Like Annie Hall, 2 Days in Paris is the story of a relationship on the skids delivered with a dash of heart and a steady stream of laughs. Delpy plays Marion, a French photographer now living in New York with her designer boyfriend Jack (Adam Goldberg). After two years together their relationship has stalled, and they have gone to Europe to get it jump started. But Jack turns out to be the very vacationer Woody Allen likes to play. Jack is sure the food is making him sick and, moreover, that he's coming down with a sinus infection. Oh yes, and a migraine. The rooms aren't clean. He isn't in the mood for sex. He's decided that he wants to take 10 pictures of everything. Marion and Jack can't ever do anything because they have to immediately stop doing it to take a picture of it. Then they go to Paris where things get a lot worse.
The Paris stop is supposed to be just to say hello to Marion's parents before returning stateside, but it's in Paris that the couple's commitment is put to the ultimate test: family and ex-boyfriends. The trial starts with family. Marion has long ago learned how to endure her sister's treacherous jealousy and her parents' considerable eccentricities, but Jack, of course, hasn't got a clue. The fact that his French is limited to bonjour and au revoir, makes him pretty much helpless. Marion's daffy father is insulted that Jack is Frenchless and subjects Jack to a very funny interrogation about all things French.
Marion's family makes Jack supremely uncomfortable, but then he makes the mistake of leaving their house, and in every doorway and in every room at every party is another man that Marion once had sex with. Parodying the stereotype of French promiscuity, all Marion's former men take every opportunity to describe in as much detail as possible just what they did to what part of Marion's body and how she repaid their favors. Marion has insinuated that her former boyfriends were few in number and that her sexual experience was minimal. But to Adam it suddenly seems that Marion has committed sexual gymnastics with the entire male population of Paris under age 40.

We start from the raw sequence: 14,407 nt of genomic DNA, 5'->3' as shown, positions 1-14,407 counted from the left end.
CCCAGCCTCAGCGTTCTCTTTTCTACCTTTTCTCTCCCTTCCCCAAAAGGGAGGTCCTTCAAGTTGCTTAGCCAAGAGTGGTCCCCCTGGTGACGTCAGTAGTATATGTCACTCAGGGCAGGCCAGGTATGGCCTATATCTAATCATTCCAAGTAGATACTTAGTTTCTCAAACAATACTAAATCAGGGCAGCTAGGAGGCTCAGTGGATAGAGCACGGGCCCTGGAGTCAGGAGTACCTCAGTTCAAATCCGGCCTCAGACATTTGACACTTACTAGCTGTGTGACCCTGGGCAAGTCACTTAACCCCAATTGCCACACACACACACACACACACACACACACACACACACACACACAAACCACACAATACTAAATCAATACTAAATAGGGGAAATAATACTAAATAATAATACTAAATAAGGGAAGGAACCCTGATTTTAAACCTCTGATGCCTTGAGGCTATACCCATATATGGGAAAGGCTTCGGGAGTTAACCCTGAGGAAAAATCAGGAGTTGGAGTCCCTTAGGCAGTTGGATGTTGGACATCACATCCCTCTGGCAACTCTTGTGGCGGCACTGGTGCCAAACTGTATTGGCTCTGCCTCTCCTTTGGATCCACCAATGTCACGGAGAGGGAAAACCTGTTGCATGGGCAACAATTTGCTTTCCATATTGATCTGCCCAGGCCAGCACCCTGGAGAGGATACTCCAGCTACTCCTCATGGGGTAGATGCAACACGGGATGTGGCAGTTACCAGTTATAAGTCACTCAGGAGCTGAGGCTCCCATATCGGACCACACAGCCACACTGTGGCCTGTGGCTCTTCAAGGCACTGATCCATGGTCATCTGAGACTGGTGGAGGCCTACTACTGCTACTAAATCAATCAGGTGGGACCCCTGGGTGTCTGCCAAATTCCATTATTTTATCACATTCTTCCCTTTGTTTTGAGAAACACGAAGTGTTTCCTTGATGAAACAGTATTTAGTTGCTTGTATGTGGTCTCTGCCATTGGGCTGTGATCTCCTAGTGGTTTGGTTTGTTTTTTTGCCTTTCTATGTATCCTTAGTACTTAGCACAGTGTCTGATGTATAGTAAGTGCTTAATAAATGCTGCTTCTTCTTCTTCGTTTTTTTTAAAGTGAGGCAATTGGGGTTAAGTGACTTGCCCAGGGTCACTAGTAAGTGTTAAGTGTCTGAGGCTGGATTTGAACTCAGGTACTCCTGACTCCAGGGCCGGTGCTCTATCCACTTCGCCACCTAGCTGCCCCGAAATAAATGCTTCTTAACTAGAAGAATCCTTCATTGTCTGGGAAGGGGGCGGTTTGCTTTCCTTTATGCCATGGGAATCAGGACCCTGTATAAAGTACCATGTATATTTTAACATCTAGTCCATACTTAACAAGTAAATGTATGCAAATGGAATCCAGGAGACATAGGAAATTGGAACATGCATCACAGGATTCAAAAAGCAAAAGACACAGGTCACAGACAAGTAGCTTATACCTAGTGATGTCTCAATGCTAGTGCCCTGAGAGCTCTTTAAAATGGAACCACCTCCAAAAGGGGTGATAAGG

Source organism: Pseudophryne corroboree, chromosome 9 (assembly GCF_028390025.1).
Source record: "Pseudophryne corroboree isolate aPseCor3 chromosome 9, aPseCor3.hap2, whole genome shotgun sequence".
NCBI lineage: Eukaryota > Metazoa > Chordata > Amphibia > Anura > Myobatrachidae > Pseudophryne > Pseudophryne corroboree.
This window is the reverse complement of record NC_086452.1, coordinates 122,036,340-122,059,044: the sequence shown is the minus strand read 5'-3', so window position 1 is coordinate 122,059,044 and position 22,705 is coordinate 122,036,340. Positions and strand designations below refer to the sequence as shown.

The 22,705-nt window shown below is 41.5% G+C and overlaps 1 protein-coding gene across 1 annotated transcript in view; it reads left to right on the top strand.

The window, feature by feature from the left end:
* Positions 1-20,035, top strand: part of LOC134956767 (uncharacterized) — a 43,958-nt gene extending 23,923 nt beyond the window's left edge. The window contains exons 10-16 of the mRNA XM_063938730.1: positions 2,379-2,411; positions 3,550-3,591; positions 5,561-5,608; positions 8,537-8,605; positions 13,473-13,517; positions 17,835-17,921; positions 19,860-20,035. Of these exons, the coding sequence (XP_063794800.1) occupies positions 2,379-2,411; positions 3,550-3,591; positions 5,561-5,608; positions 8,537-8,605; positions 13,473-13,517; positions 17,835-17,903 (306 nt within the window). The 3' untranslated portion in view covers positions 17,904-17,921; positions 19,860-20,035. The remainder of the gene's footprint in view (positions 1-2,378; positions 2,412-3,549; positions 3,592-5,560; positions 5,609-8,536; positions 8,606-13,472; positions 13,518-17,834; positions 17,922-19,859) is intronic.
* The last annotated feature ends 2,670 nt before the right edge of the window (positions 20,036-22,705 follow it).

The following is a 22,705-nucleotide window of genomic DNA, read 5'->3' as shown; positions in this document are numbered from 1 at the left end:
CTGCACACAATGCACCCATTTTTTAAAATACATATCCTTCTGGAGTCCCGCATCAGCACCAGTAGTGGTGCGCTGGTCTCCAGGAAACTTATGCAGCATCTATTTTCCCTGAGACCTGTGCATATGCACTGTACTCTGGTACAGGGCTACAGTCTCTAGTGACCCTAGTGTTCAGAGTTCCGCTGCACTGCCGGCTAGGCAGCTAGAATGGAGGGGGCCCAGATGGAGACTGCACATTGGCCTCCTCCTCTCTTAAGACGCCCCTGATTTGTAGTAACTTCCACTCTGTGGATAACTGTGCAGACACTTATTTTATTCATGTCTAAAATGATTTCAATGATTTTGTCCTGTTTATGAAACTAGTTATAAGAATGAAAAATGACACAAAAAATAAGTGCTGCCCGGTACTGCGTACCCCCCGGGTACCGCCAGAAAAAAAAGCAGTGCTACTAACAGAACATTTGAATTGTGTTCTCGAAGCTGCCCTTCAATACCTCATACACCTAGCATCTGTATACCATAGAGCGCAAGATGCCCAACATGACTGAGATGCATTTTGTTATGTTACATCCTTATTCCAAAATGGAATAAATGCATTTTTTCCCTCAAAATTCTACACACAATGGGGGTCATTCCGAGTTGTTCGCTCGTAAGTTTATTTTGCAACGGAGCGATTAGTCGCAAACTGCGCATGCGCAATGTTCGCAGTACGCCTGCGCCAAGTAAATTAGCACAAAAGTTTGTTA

Delpy's script is notably skillful with Jack's character. He's so whiny at the beginning we wonder if we're going to be able to tolerate an entire movie in his presence. He's funny in his complaints, exactly as Woody Allen's comparable characters are funny in theirs, but we don't like him at all. Delpy saves him by displaying his vulnerability. Jack has taken Marion a bit for granted, we gather, and he feels overwhelmed when she lands on her native turf. I have never particularly warmed to Goldberg as an actor previously, but he's very good here. A lot of his performance consists of silent reactions to situations he can't understand. Marion berates a racist cab driver who thinks Jack is an Arab, and Jack's eyes dart back and forth between them trying to figure out what is going on. The same thing happens again when Marion attacks a former boyfriend she accuses of sleeping with 12-year-old Thai prostitutes. She's livid in dealing with the old lover, but pauses every 30 seconds to assure a baffled and increasingly terrified Jack that she's got everything under control. The effect is hilarious, all the more so because Goldberg never overplays his reactions.
Annie Hall does a better job of illustrating why Annie and Alvy were together in the first place. Delpy's Marion is messy and goofy and sometimes seriously out of control, but she's a luminous life force, and even when we start feeling for Jack, we never grasp what Marion sees in him. But we can grant Delpy this flaw. It's her first film. Annie Hall was Allen's seventh.